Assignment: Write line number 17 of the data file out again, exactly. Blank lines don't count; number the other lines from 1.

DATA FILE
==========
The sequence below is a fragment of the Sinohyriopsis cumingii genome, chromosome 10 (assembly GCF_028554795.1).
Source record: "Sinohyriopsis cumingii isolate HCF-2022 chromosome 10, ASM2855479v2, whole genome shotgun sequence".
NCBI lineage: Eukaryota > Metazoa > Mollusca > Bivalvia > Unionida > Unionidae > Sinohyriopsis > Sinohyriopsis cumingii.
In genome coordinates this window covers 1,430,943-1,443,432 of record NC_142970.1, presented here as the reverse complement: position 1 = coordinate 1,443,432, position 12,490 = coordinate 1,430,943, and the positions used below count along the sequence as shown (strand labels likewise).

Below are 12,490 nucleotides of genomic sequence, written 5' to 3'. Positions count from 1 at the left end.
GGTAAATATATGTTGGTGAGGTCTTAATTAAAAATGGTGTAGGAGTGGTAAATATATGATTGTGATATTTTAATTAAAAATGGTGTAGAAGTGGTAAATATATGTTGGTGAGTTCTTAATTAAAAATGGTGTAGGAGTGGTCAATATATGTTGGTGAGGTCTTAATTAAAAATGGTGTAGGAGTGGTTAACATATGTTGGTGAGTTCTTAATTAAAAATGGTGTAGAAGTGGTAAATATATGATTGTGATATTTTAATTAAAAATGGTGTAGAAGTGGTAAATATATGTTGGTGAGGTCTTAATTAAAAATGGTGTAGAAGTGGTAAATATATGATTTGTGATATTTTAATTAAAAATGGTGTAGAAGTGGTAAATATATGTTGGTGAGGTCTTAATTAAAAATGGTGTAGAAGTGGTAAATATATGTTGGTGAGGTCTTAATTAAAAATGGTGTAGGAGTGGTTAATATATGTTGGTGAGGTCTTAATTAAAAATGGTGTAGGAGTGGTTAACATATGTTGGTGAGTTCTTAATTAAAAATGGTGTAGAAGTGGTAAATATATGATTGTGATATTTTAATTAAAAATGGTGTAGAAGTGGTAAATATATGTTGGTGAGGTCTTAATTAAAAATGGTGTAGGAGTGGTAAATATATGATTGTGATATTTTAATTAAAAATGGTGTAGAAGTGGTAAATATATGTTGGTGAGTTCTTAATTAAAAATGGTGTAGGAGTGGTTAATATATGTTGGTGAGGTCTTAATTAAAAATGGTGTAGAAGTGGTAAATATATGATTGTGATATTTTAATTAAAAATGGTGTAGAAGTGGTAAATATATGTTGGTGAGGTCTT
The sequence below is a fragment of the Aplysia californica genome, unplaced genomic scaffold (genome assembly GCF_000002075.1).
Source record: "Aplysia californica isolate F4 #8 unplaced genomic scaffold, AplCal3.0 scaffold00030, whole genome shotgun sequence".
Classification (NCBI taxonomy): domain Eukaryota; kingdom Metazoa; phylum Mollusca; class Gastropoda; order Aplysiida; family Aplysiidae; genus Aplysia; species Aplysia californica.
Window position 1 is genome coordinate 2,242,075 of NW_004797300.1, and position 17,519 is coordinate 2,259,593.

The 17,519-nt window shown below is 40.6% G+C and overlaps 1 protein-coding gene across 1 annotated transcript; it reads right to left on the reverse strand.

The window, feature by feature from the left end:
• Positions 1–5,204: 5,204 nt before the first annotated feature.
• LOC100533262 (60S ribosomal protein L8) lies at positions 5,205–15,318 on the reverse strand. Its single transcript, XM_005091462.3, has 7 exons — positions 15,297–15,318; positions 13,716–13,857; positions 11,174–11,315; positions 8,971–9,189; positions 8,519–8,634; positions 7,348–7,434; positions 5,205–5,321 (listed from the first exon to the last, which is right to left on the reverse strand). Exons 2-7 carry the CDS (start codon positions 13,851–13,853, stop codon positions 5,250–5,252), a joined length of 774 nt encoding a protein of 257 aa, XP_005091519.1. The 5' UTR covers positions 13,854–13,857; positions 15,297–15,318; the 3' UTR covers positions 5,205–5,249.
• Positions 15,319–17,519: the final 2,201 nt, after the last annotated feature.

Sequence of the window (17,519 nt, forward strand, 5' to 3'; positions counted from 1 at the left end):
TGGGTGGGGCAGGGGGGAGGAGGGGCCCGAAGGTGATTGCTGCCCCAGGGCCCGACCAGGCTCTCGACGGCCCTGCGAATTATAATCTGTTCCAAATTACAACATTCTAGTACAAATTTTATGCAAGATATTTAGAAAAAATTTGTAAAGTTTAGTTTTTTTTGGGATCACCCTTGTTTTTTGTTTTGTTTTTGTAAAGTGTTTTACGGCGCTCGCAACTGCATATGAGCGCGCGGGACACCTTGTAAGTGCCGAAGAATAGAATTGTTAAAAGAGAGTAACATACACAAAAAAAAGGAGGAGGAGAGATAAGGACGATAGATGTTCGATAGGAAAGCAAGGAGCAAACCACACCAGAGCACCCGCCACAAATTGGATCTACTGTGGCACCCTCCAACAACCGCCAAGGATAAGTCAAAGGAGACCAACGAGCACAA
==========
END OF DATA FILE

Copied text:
TGGGTGGGGCAGGGGGGAGGAGGGGCCCGAAGGTGATTGCTGCCCCAGGGCCCGACCAGGCTCTCGACGGCCCTGCGAATTATAATCTGTTCCAAATTACAACATTCTAGTACAAATTTTATGCAAGATATTTAGAAAAAATTTGTAAAGTTTAGTTTTTTTTGGGATCACCCTTGTTTTTTGTTTTGTTTTTGTAAAGTGTTTTACGGCGCTCGCAACTGCATATGAGCGCGCGGGACACCTTGTAAGTGCCGAAGAATAGAATTGTTAAAAGAGAGTAACATACACAAAAAAAAGGAGGAGGAGAGATAAGGACGATAGATGTTCGATAGGAAAGCAAGGAGCAAACCACACCAGAGCACCCGCCACAAATTGGATCTACTGTGGCACCCTCCAACAACCGCCAAGGATAAGTCAAAGGAGACCAACGAGCACAA